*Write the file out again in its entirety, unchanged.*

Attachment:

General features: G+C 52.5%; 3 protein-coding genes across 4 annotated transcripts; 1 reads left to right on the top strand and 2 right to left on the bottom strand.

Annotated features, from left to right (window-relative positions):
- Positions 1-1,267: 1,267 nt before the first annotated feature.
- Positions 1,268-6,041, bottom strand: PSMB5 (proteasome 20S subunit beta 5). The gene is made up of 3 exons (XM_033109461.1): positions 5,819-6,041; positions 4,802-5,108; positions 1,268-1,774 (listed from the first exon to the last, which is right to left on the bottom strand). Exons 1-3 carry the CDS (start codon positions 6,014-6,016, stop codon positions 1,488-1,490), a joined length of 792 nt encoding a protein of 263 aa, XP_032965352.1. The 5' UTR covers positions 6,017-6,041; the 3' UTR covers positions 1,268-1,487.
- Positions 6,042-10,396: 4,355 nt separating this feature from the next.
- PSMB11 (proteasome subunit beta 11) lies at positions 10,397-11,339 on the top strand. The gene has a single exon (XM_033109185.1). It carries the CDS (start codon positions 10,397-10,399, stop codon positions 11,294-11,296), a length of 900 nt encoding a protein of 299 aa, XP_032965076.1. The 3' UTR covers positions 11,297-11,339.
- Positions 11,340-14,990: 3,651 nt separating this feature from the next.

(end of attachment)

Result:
General features: G+C 52.5%; 3 protein-coding genes across 4 annotated transcripts; 1 reads left to right on the top strand and 2 right to left on the bottom strand.

Annotated features, from left to right (window-relative positions):
- Positions 1-1,267: 1,267 nt before the first annotated feature.
- Positions 1,268-6,041, bottom strand: PSMB5 (proteasome 20S subunit beta 5). The gene is made up of 3 exons (XM_033109461.1): positions 5,819-6,041; positions 4,802-5,108; positions 1,268-1,774 (listed from the first exon to the last, which is right to left on the bottom strand). Exons 1-3 carry the CDS (start codon positions 6,014-6,016, stop codon positions 1,488-1,490), a joined length of 792 nt encoding a protein of 263 aa, XP_032965352.1. The 5' UTR covers positions 6,017-6,041; the 3' UTR covers positions 1,268-1,487.
- Positions 6,042-10,396: 4,355 nt separating this feature from the next.
- PSMB11 (proteasome subunit beta 11) lies at positions 10,397-11,339 on the top strand. The gene has a single exon (XM_033109185.1). It carries the CDS (start codon positions 10,397-10,399, stop codon positions 11,294-11,296), a length of 900 nt encoding a protein of 299 aa, XP_032965076.1. The 3' UTR covers positions 11,297-11,339.
- Positions 11,340-14,990: 3,651 nt separating this feature from the next.